Diane Goldstein is a 21-year veteran of law enforcement, retiring as a lieutenant. She is a speaker and board member of Law Enforcement Against Prohibition, a group of criminal justice professionals officials opposed to the war on drugs.

Read more about about the push to legalize marijuana on Voice of OC:

America’s Weed Rush

America’s Weed Rush: Different States Mean Different Policies

America’s Weed Rush: California’s Wild West of laws

Caregivers Face Daunting Tangle of Regulations

The Environmental Costs Marijuana

For more on “America’s Weed Rush” read, watch and listen to News21’s entire series on legalizing marijuana here.

Disagree? Email your op-ed to Engagement Editor Julie Gallego at jgallego@voiceofoc.org.

  • anotherwhiner

    Understandably, as a former LEO, Diane would characterize the benefits of legalization in terms of law enforcement. Nevertheless, the unquestionably, most important benefit to society is that it stops the mass incarceration, loss of rights and resulting damaged lives suffered by the millions of otherwise non-violent, law-abiding citizens ensnared by this failed policy of the last forty years.

  • malcolmkyle

    August 4, 2015 —

    Researchers from the University of Pittsburgh Medical Center and Rutgers University tracked 408 males from adolescence into their mid-30s for the study, which was published in Psychology of Addictive Behaviors.

    “What we found was a little surprising,” said lead researcher Jordan Bechtold, PhD, a psychology research fellow at the University of Pittsburgh Medical Center. “There were no differences in any of the mental or physical health outcomes that we measured regardless of the amount or frequency of marijuana used during adolescence.”

    Based on some prior studies (most of which have since been thoroughly discredited for using flawed methodology and premature ‘causal inference’), they expected to find a link between teen marijuana use and the later development of psychotic symptoms (delusions, hallucinations, etc.), cancer, asthma or respiratory problems, but they found none, which reaffirmed the findings of many other studies. The study also found no link between teen marijuana use and lifetime depression, anxiety, allergies, headaches or high blood pressure.

    News release: http://www.eurekalert.org/pub_releases/2015-08/apa-tmu080315.php

    Study publication: http://www.apa.org/pubs/journals/releases/adb-adb0000103.pdf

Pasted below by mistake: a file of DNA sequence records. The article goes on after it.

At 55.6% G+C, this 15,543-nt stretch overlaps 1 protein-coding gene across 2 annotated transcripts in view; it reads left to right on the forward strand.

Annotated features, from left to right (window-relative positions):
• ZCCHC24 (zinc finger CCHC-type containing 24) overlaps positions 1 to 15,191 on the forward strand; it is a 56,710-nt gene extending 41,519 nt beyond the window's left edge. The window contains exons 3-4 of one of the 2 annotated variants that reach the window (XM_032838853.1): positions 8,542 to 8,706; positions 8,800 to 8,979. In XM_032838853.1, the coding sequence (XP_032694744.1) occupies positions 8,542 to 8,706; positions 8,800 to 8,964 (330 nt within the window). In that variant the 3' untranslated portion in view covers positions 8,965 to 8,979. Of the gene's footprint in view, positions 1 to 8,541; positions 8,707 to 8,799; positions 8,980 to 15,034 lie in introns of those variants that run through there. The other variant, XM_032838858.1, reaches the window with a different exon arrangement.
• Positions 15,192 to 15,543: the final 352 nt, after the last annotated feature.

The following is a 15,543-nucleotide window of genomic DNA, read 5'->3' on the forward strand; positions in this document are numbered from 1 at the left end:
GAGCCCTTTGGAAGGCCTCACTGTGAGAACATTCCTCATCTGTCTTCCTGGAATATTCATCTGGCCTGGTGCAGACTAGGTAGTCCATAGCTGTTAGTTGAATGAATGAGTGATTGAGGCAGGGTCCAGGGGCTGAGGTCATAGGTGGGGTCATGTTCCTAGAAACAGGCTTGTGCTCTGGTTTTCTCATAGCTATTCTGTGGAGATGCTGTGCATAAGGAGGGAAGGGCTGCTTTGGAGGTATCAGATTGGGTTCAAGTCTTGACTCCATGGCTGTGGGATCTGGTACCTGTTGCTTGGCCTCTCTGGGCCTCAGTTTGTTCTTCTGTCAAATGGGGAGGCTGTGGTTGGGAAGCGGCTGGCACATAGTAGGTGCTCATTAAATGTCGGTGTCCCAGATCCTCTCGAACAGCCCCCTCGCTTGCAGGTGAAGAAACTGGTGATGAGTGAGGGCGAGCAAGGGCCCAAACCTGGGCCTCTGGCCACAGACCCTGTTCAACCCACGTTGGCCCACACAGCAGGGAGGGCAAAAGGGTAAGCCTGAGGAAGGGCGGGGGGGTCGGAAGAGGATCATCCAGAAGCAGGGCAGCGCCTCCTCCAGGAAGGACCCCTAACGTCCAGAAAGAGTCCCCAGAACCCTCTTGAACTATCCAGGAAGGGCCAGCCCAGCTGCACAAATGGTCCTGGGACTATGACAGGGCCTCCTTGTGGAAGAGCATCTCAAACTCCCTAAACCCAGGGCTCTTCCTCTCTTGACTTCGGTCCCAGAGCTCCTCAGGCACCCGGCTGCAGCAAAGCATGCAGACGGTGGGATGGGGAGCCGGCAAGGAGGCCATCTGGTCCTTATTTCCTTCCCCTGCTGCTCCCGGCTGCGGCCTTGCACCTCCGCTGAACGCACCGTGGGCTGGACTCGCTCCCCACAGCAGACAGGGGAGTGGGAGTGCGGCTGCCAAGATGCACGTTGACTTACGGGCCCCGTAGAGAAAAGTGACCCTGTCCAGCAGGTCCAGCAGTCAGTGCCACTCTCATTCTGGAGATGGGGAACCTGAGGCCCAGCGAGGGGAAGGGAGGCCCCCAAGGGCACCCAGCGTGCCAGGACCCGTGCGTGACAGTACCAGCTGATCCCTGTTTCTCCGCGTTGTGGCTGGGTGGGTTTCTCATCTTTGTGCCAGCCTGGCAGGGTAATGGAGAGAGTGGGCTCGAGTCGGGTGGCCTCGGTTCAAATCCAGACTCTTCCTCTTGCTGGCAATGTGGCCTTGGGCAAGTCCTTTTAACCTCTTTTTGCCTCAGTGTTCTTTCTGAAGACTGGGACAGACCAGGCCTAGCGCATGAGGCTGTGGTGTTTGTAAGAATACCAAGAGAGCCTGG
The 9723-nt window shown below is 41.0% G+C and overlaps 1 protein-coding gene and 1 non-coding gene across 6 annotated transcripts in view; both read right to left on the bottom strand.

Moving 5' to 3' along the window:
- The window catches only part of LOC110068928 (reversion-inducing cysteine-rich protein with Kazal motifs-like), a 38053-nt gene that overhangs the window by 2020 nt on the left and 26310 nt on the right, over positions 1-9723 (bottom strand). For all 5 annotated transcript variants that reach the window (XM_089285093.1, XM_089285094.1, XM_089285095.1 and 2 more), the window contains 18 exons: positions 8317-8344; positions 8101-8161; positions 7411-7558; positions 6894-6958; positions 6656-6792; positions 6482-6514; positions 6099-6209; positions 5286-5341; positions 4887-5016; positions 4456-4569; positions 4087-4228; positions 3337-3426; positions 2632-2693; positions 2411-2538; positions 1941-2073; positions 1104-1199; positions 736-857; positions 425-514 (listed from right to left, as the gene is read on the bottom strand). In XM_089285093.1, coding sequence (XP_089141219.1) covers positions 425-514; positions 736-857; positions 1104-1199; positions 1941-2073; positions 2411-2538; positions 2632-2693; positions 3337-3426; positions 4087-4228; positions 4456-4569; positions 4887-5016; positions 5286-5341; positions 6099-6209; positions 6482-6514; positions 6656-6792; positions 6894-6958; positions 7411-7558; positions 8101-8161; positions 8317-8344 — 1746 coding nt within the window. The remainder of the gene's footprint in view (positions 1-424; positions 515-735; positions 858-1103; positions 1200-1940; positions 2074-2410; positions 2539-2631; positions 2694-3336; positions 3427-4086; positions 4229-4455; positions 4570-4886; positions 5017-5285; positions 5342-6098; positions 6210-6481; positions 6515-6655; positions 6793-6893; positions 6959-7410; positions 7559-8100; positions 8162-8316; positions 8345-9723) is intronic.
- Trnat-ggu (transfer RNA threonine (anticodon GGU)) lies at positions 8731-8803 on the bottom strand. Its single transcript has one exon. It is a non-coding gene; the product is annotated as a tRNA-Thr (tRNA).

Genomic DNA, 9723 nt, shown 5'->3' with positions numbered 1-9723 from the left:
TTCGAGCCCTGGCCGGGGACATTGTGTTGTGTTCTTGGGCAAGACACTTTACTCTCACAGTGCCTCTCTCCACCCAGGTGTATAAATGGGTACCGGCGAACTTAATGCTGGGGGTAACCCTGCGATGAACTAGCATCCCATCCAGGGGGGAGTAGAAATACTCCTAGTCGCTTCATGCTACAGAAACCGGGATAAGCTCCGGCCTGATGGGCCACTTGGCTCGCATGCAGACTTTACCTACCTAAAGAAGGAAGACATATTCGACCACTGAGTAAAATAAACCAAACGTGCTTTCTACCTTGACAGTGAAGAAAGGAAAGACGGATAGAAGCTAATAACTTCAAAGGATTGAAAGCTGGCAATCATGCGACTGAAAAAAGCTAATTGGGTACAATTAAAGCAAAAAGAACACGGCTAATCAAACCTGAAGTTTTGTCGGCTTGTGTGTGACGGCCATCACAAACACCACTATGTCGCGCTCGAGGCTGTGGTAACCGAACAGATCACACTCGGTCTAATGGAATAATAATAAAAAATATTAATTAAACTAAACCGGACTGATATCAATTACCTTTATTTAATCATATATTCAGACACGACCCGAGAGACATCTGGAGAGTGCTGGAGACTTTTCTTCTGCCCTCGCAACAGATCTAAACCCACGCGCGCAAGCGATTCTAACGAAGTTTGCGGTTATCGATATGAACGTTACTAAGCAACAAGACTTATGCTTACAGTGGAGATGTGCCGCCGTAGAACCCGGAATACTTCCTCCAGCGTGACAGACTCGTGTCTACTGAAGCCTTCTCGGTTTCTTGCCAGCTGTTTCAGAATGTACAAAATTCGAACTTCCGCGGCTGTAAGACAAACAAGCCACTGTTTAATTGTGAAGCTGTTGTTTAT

• kevin_hunt

    Diane Goldstein is 100% correct.

    • malcolmkyle

      That’s not surprising, Kevin. It’s only the parasitic prohibitionists who get paid to spin lies and deceit.

      • kevin_hunt

        Leading Anti-Marijuana Academics Are Paid By Painkiller Drug Companies

        As Americans continue to embrace pot—as medicine and for recreational use—opponents are turning to a set of academic researchers to claim that policymakers should avoid relaxing restrictions around marijuana. It’s too dangerous, risky, and untested, they say. Just as drug company-funded research has become incredibly controversial in recent years, forcing major medical schools and journals to institute strict disclosure requirements, could there be a conflict of interest issue in the pot debate?

        VICE has found that many of the researchers who have advocated against legalizing pot have also been on the payroll of leading pharmaceutical firms with products that could be easily replaced by using marijuana. When these individuals have been quoted in the media, their drug-industry ties have not been revealed.

        Take, for example, Dr. Herbert Kleber of Columbia University. Kleber has impeccable academic credentials, and has been quoted in the press and in academic publications warning against the use of marijuana, which he stresses may cause wide-ranging addiction and public health issues. But when he’s writing anti-pot opinion pieces for CBS News, or being quoted by NPR and CNBC, what’s left unsaid is that Kleber has served as a paid consultant to leading prescription drug companies, including Purdue Pharma (the maker of OxyContin), Reckitt Benckiser (the producer of a painkiller called Nurofen), and Alkermes (the producer of a powerful new opioid called Zohydro).

        Source: Vice News